jkdman81 wrote:Another thing you might want to consider is the fact that punching power especially the knockout out power that everyone want is somewhat genenitic meaning you either have or you don't you can definately train to increase your punching power somewhat but it only can take you so far... Sorry
My advise is focus on training & strengthen your core & keep training your hands(boxing)
Best of luck brother


Yh i hear what your saying, Edwin Valero... pure genetics :mozilla_sealed: Thanks for the advice i'll give it a try

User avatar
Ross Enamait
Site Admin
Posts: 13522
Joined: Sat May 06, 2006 12:15 pm

Re: How to build power in punches

Postby Ross Enamait » Fri Mar 18, 2011 6:17 pm

Will strength and condition increase my punching power by alot


There are loads of factors to consider. Simply becoming more conditioned typically will not lead to better power. You may maintain your power longer however. I always tell my guys that everyone is strong and sharp in the early rounds. Good fighters are conditioned well enough to carry their power longer into the fight.

It is possible though to become stronger in areas that do contribute.

For example, one study of 100+ amateur boxers (conducted by Filiminov) used tensiometric dynamometers to determine the origin and nature of punching power. Their findings concluded that almost 40% of the power from a punch is produced by the lower body. As much as 38 percent is associated with trunk rotation. Their research confirmed that the initiation of a punch starts at the ground (feet) and travels up the legs through the hips (multiplying in force).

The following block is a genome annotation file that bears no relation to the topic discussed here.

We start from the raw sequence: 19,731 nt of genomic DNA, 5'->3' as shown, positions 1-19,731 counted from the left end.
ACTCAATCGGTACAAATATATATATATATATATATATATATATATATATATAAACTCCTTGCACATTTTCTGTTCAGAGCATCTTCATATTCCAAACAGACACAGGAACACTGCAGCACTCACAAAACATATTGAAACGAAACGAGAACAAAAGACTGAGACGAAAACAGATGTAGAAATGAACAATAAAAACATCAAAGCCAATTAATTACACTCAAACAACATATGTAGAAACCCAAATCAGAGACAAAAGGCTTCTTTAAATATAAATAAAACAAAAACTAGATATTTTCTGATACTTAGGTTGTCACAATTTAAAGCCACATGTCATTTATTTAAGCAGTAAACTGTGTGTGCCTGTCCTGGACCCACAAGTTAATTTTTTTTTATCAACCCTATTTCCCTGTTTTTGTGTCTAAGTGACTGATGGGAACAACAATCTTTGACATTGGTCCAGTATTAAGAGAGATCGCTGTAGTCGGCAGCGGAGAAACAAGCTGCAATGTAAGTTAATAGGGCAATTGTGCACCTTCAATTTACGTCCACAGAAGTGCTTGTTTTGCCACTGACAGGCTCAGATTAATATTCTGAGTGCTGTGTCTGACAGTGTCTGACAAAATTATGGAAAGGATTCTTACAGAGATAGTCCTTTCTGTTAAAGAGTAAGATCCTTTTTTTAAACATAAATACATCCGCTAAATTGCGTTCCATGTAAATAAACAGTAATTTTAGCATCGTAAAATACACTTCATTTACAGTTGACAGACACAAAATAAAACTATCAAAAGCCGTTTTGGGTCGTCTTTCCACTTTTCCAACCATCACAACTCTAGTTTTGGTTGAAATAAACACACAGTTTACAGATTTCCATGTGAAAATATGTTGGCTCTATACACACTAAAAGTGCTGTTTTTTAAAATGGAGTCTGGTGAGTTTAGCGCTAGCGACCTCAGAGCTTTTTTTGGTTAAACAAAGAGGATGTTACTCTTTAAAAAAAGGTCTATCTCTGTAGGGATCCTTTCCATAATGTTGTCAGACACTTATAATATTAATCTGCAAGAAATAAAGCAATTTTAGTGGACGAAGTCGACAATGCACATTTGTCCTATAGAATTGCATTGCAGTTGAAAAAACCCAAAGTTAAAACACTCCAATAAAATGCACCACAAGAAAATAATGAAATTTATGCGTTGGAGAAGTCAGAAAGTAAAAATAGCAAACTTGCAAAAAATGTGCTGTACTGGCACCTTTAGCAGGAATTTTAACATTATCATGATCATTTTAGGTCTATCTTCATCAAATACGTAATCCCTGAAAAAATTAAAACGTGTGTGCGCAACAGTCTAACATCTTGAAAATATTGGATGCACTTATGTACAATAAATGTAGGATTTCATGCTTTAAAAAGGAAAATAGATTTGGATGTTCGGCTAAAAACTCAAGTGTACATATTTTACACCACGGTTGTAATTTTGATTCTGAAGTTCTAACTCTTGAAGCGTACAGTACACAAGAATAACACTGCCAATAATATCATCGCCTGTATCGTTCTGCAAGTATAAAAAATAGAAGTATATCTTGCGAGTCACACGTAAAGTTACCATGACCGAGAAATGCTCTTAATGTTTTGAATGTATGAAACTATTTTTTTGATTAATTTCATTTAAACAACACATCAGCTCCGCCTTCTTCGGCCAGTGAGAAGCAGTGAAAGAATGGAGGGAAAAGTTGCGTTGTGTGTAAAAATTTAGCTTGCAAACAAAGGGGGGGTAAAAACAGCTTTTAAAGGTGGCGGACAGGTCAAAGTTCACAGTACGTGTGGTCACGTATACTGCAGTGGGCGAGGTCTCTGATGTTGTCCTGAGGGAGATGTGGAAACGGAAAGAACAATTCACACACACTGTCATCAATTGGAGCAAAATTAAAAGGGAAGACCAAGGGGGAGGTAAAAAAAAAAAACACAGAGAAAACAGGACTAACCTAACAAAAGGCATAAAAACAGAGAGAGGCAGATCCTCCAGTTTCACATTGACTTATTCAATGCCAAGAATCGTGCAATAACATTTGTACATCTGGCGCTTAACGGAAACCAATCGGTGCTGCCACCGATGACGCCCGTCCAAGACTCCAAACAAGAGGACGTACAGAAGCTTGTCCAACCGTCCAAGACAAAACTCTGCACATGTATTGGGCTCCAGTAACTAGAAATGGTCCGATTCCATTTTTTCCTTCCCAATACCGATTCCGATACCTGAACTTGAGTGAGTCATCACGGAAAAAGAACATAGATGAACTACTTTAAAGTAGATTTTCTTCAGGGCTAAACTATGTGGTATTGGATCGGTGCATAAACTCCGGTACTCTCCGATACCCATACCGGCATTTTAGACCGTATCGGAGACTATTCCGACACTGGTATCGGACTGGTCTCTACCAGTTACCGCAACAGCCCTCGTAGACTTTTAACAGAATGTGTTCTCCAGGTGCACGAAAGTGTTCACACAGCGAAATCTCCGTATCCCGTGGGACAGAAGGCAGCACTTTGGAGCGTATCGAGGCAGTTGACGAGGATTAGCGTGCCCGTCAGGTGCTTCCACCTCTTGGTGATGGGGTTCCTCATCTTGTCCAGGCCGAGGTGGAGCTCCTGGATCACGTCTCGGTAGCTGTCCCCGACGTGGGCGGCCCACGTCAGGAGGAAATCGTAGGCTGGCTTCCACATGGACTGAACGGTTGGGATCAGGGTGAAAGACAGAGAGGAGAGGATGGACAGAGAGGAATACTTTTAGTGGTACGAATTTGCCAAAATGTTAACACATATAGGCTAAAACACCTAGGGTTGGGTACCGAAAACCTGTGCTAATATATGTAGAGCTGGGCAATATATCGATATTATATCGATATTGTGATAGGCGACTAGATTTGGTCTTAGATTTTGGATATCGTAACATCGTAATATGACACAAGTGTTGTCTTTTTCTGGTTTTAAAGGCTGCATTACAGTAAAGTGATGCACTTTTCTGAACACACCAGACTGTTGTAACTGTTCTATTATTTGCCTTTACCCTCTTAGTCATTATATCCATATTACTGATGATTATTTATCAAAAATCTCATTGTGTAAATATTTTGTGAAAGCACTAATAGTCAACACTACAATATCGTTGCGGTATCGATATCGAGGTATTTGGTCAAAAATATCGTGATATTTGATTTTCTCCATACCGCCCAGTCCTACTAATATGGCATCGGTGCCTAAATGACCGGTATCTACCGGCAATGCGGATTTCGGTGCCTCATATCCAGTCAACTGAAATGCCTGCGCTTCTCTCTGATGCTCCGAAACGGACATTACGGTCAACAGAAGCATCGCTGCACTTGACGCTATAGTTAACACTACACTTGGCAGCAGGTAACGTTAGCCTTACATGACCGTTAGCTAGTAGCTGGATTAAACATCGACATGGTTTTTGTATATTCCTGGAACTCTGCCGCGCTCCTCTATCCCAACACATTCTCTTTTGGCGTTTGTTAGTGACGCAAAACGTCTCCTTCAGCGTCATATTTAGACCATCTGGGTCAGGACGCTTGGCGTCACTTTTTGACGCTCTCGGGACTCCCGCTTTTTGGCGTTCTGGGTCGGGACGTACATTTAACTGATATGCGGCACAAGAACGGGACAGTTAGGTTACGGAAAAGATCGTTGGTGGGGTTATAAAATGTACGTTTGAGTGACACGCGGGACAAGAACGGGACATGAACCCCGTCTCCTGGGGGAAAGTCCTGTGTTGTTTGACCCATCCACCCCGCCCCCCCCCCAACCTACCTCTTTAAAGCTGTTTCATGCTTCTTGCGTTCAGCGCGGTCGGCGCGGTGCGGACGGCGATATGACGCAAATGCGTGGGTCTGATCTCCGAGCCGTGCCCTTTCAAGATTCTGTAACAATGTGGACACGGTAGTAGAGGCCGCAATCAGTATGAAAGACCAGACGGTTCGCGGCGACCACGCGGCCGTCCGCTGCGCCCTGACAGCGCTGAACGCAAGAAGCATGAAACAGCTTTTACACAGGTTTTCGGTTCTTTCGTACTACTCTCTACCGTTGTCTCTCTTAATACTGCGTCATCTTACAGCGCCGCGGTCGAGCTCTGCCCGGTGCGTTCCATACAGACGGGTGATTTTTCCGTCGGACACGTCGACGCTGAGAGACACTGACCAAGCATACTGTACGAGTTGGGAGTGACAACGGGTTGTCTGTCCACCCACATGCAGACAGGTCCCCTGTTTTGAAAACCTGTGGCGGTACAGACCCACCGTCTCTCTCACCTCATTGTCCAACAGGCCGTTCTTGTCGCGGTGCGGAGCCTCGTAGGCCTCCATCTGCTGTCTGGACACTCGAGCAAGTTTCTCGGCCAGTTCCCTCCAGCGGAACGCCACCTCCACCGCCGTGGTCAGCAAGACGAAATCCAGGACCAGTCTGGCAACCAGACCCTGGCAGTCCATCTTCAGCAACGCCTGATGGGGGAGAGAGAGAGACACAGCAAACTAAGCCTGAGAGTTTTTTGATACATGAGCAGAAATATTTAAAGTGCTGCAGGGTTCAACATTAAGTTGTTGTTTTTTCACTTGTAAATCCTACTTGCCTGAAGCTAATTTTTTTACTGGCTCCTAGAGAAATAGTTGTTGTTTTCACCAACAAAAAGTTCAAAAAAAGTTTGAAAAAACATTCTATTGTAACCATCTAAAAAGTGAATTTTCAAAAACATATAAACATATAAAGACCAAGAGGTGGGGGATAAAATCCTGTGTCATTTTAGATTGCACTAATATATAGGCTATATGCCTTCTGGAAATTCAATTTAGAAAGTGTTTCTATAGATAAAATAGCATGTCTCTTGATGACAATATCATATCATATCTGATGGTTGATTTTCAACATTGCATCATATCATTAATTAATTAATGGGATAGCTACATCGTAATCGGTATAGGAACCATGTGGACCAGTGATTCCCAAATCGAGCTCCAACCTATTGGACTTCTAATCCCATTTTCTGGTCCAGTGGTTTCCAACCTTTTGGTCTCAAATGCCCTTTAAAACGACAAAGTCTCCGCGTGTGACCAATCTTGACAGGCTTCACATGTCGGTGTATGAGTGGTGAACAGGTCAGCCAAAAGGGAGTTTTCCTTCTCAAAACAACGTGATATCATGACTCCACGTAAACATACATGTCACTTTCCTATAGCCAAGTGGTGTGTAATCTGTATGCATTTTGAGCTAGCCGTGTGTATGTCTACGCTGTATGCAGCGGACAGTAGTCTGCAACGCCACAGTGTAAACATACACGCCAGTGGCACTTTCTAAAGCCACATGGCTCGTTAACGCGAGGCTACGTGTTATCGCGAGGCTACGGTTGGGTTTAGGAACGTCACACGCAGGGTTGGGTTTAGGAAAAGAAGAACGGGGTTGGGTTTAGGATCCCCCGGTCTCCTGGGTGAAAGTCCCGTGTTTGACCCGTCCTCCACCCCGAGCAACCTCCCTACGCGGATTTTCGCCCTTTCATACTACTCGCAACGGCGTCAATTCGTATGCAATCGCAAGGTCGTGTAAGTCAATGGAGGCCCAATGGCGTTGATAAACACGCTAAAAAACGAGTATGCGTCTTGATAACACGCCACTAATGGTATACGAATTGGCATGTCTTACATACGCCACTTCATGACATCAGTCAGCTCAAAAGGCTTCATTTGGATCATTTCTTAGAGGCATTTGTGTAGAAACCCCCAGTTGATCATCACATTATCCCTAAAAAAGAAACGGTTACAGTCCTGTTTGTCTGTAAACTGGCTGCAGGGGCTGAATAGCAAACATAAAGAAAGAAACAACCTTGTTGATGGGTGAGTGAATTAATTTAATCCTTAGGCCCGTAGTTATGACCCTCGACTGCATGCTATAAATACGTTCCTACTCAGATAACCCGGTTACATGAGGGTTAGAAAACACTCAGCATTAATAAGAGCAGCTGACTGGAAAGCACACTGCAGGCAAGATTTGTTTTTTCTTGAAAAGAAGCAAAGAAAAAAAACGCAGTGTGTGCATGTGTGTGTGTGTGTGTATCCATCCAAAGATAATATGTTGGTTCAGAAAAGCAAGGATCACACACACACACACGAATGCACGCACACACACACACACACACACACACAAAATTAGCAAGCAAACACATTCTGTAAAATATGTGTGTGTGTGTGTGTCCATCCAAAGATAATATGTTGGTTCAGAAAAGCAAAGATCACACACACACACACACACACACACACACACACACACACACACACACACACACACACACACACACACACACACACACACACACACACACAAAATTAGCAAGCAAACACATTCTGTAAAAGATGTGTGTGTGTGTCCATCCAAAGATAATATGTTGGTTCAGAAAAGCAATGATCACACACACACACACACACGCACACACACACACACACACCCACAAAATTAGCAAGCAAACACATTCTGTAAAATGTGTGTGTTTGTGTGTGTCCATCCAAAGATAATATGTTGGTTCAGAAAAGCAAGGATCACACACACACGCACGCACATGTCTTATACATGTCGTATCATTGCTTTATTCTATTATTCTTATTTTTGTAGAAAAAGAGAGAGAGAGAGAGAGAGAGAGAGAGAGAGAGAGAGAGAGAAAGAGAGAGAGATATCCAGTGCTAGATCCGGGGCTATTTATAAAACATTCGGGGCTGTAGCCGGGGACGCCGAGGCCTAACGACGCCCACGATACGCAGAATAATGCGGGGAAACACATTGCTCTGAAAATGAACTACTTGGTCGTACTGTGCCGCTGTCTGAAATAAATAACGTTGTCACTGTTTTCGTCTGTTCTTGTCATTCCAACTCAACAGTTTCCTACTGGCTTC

With an understanding of where power originates, you can improve these areas (at least to an extent).

Here is another study that showed how wrapped hands led to more powerful punches:

http://www.ncbi.nlm.nih.gov/pubmed/6525750

Within the study, the following is concluded:

Therefore, it can be concluded that the bandaging increases the rigidity of the hand and facilitates the transfer of the force in comparison to a similar punch without a bandage or with a thinner one.

There is more to take from the research however. Clearly, when one punches with a wrapped hand, one is less hesitant to punch with maximal power (ie. no concern over injury). You may not necessarily develop more power, but you lose less as you are able to punch with everything you have. With this in mind, you can see how strengthening the hands and wrists can also be beneficial (ie. you become more confident in your ability to strike without risk of injury).

So yes, one can certainly improve. My only caution is that one doesn't get carried away in trying to improve. It is your skill that will open up your shots. The best shots are typically those that are not seen (ie. you set up a picture perfect counter). This is a result of skill, not a particular weight lifting exercise .


Return to “Strength and Conditioning”


Who is online

Users browsing this forum: No registered users